At the end of March, UPS announced that it had broken ground on a technology development center in Parsippany that will be able to accommodate up to 1,000 workers.
The 200,000-square-foot facility, which sits on a 20-acre site, will serve as a new location where software developers, designers and other technology professionals, who were previously based in Paramus and elsewhere, can collaborate on developing innovative technology solutions that serve customers, improve operational efficiencies, drive growth and run UPS’s global network, the company said in a release.
NJTechWeekly.com interviewed Andy Dotterweich, senior vice president of technology at UPS, who said that the company wanted to create a center for excellence. Applications programmers and others were working at “facilities that were older and showing their age,” and the company wanted to establish a cutting-edge destination where technologists would feel comfortable working.
“We have a lot of great talent here in New Jersey and we want to retain that talent,” said Dotterweich. Consolidating software operations into a state-of-the-art facility will help to do that, he added. UPS employs more than 4,500 technology workers worldwide.
Some of the applications that have been developed in-house for UPS by developers in New Jersey include UPS My Choice, UPS CampusShip, UPS WorldShip and visibility tools such as UPS Tracking.
New Jersey coders also supported the development of UPS Package Flow Technologies, the company’s suite of solutions that has streamlined UPS’s scanning, automated sorting, driver dispatching and load-assist processes throughout its integrated delivery network.
“We also have a lot of projects related to telematics. …We have sensors on our trucks that allow us to manage our fleet more efficiently,” Dotterweich told us. “We can keep track of idle time and gas mileage. It’s all in an effort to reduce mileage. As an example, our telematics project cut over 280 million minutes of idle time in 2014, which is about 2 million gallons worth of fuel.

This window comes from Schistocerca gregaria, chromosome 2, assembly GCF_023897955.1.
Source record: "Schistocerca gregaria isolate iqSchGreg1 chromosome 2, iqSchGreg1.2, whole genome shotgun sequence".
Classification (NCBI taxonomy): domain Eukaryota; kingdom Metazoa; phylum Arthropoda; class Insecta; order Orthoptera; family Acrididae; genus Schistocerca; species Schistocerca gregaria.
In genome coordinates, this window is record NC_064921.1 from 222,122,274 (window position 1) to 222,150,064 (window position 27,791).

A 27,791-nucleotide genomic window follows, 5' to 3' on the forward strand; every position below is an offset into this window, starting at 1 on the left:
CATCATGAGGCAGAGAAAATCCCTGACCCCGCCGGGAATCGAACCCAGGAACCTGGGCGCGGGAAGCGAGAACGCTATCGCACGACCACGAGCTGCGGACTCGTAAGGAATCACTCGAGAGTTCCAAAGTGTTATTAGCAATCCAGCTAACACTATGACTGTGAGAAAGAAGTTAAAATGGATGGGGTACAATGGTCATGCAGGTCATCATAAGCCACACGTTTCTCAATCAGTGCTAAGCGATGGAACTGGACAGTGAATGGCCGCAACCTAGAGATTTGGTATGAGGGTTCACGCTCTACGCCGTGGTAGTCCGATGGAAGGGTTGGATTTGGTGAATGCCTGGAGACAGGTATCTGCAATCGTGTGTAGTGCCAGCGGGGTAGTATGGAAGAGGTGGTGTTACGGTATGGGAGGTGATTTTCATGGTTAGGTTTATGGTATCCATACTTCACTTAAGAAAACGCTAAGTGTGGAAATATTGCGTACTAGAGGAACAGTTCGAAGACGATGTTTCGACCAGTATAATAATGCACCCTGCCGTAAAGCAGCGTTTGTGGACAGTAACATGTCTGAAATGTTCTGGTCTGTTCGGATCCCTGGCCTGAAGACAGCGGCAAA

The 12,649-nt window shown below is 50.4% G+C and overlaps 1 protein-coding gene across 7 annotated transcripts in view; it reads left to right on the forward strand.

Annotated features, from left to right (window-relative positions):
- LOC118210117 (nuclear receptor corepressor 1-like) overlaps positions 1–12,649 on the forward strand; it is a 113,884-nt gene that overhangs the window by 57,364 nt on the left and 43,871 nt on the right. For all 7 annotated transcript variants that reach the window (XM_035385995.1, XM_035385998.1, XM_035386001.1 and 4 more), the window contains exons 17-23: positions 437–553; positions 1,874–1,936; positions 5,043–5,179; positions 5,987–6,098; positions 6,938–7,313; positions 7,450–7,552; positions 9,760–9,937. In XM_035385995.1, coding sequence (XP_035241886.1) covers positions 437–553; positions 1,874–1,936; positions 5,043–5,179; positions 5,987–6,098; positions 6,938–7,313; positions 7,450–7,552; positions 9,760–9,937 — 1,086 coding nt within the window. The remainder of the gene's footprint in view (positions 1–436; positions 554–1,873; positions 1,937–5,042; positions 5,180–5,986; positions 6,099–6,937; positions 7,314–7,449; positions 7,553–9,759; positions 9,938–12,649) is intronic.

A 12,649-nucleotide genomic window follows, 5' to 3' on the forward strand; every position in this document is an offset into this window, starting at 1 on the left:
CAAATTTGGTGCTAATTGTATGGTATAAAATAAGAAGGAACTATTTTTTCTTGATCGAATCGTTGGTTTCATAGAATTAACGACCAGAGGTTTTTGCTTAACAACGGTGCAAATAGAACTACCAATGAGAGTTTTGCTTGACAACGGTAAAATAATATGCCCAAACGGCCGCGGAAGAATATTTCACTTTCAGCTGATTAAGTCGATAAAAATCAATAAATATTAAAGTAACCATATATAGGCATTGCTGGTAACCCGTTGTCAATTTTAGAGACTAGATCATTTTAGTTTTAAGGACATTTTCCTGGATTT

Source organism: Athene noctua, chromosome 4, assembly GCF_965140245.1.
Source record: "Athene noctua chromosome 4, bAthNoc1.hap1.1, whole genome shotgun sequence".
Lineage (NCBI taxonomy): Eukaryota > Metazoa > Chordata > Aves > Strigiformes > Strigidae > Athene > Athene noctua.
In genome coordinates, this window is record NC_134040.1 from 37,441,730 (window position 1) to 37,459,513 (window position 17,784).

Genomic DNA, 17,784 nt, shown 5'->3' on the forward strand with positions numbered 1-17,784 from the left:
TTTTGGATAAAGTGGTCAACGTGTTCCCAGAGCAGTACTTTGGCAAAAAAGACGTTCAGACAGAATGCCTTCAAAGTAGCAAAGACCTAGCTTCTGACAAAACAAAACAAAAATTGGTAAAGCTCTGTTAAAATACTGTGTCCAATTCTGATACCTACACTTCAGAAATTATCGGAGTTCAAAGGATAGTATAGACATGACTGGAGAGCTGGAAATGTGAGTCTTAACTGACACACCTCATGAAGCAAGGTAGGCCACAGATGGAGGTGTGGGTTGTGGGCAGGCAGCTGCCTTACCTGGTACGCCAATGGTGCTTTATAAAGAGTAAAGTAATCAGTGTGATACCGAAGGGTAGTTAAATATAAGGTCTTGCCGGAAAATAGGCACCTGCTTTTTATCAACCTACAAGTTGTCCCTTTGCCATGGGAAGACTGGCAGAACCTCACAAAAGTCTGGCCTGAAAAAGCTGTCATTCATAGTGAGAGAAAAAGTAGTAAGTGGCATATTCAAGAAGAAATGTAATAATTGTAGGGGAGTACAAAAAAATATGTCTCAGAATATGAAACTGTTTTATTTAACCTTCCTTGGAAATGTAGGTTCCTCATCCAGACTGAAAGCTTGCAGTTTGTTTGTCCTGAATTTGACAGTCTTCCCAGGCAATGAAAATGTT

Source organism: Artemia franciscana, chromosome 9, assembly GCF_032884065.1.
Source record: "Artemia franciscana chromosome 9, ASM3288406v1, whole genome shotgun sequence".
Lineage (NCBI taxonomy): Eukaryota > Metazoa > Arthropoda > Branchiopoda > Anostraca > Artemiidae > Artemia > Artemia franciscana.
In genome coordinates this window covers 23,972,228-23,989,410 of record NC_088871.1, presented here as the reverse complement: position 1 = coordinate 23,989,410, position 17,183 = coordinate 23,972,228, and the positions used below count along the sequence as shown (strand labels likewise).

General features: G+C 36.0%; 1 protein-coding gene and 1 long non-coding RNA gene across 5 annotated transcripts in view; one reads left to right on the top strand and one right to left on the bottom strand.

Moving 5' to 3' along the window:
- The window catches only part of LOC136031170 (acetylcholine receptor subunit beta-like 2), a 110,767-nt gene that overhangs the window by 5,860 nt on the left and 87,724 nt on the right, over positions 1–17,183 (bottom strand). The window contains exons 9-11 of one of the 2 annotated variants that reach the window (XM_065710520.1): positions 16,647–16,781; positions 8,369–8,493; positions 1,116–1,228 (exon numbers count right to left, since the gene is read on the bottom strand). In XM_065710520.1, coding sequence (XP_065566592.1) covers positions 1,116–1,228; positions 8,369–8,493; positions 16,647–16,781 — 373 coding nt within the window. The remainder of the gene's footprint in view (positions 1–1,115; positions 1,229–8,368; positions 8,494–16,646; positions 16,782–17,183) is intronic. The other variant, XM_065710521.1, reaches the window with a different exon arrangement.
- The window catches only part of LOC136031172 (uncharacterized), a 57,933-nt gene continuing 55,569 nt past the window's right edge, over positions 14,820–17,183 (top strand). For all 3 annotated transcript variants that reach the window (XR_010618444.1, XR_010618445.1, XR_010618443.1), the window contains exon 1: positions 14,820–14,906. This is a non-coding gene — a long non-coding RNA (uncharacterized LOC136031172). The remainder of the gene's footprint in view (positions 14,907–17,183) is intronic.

“We also have project ORION, which is a progressive way to manage drivers’ routes to make sure they are efficient. It will be managed out of the Parsippany location,” he added.
ORION, or “On-Road Integrated Optimization and Navigation,” uses fleet telematics and advanced algorithms to gather and calculate data to provide UPS drivers with optimized routes, according to a UPS backgrounder. The technology helps UPS drivers determine the optimal way to deliver and pick up packages within a set of stops defined by a start time, commit time, pickup windows and special customer needs. The system relies on online map data, customized by UPS, to calculate miles and travel times in order to plan the most cost-effective routes. ORION is expected to be implemented in 2017.
Discussing the the new development center in Parsippany, Dotterweich said, “We are very excited about the building. “It’s very progressive in terms of [technology]. … Our software developers and our business groups are very innovative in terms of the products and services that they are developing. The building is being designed to facilitate collaboration.”
This includes a teleconferencing presence, so developers will be able to collaborate with groups worldwide; a lot of white boards, so they can write on the walls and visualize their ideas; and collaboration areas, “for our folks to really brainstorm and come up with new products and services.” UPS is working with the Madison office of the architecture and engineering firm HLW (New York) to design the building, he noted.
Dotterweich said that some of the input into the building design — including collaboration areas and amenities like the cafeteria, hiking trail and fitness center — was obtained through surveys of the technology employees, who told the company what they’d like to see in the new facility to make it conducive to their work. “We took all that input over the last year to design that building.”
“We will have multiple generations in our building, from baby boomers to millennials, and it is designed to support all their different working styles. We are also really focused on that next generation of technology workers as they are entering the workforce to make sure we are attracting the best and brightest minds here in the state of New Jersey,” he said.
Technology is an integral part of UPS, he added, from its mobile platform and website to its global operations. “We are 220 countries worldwide, and it’s all connected through technology,” said Dotterweich. “One of the things that’s great about working with UPS is that there is such a variety of technologies. It’s not just retail or like a lot of industries focused on one part of the business. UPS is such a large presence worldwide. We have such a large global operation, and shippers and consumers, that we get to develop technology for all those different groups.” And this, he said, makes it all very exciting.